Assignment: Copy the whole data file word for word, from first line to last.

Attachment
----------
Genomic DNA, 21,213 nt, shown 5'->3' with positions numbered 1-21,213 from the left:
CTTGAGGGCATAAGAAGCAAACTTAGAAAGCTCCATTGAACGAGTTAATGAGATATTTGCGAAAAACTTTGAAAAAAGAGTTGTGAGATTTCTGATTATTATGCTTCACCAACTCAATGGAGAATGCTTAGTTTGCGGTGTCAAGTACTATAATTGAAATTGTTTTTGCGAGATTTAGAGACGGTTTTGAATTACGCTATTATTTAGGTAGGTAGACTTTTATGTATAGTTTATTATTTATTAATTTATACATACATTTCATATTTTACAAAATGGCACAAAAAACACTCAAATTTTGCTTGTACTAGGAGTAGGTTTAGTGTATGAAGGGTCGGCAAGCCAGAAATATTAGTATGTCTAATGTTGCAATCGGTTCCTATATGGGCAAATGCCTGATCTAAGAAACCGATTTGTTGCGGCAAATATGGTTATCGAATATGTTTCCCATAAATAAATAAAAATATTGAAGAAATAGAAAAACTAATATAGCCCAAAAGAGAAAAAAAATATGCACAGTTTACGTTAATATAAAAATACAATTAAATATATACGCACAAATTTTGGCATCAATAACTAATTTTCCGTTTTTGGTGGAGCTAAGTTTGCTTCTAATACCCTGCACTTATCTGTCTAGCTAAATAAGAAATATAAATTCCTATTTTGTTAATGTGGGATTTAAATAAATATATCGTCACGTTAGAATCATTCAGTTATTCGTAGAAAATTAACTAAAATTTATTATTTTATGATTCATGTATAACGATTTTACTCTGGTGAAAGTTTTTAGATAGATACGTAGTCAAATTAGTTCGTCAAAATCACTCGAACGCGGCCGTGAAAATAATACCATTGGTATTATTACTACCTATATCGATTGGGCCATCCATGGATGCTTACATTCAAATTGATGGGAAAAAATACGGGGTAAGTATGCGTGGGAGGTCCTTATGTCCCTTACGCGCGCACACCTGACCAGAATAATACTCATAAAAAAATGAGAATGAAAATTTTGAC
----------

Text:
Genomic DNA, 21,213 nt, shown 5'->3' with positions numbered 1-21,213 from the left:
CTTGAGGGCATAAGAAGCAAACTTAGAAAGCTCCATTGAACGAGTTAATGAGATATTTGCGAAAAACTTTGAAAAAAGAGTTGTGAGATTTCTGATTATTATGCTTCACCAACTCAATGGAGAATGCTTAGTTTGCGGTGTCAAGTACTATAATTGAAATTGTTTTTGCGAGATTTAGAGACGGTTTTGAATTACGCTATTATTTAGGTAGGTAGACTTTTATGTATAGTTTATTATTTATTAATTTATACATACATTTCATATTTTACAAAATGGCACAAAAAACACTCAAATTTTGCTTGTACTAGGAGTAGGTTTAGTGTATGAAGGGTCGGCAAGCCAGAAATATTAGTATGTCTAATGTTGCAATCGGTTCCTATATGGGCAAATGCCTGATCTAAGAAACCGATTTGTTGCGGCAAATATGGTTATCGAATATGTTTCCCATAAATAAATAAAAATATTGAAGAAATAGAAAAACTAATATAGCCCAAAAGAGAAAAAAAATATGCACAGTTTACGTTAATATAAAAATACAATTAAATATATACGCACAAATTTTGGCATCAATAACTAATTTTCCGTTTTTGGTGGAGCTAAGTTTGCTTCTAATACCCTGCACTTATCTGTCTAGCTAAATAAGAAATATAAATTCCTATTTTGTTAATGTGGGATTTAAATAAATATATCGTCACGTTAGAATCATTCAGTTATTCGTAGAAAATTAACTAAAATTTATTATTTTATGATTCATGTATAACGATTTTACTCTGGTGAAAGTTTTTAGATAGATACGTAGTCAAATTAGTTCGTCAAAATCACTCGAACGCGGCCGTGAAAATAATACCATTGGTATTATTACTACCTATATCGATTGGGCCATCCATGGATGCTTACATTCAAATTGATGGGAAAAAATACGGGGTAAGTATGCGTGGGAGGTCCTTATGTCCCTTACGCGCGCACACCTGACCAGAATAATACTCATAAAAAAATGAGAATGAAAATTTTGAC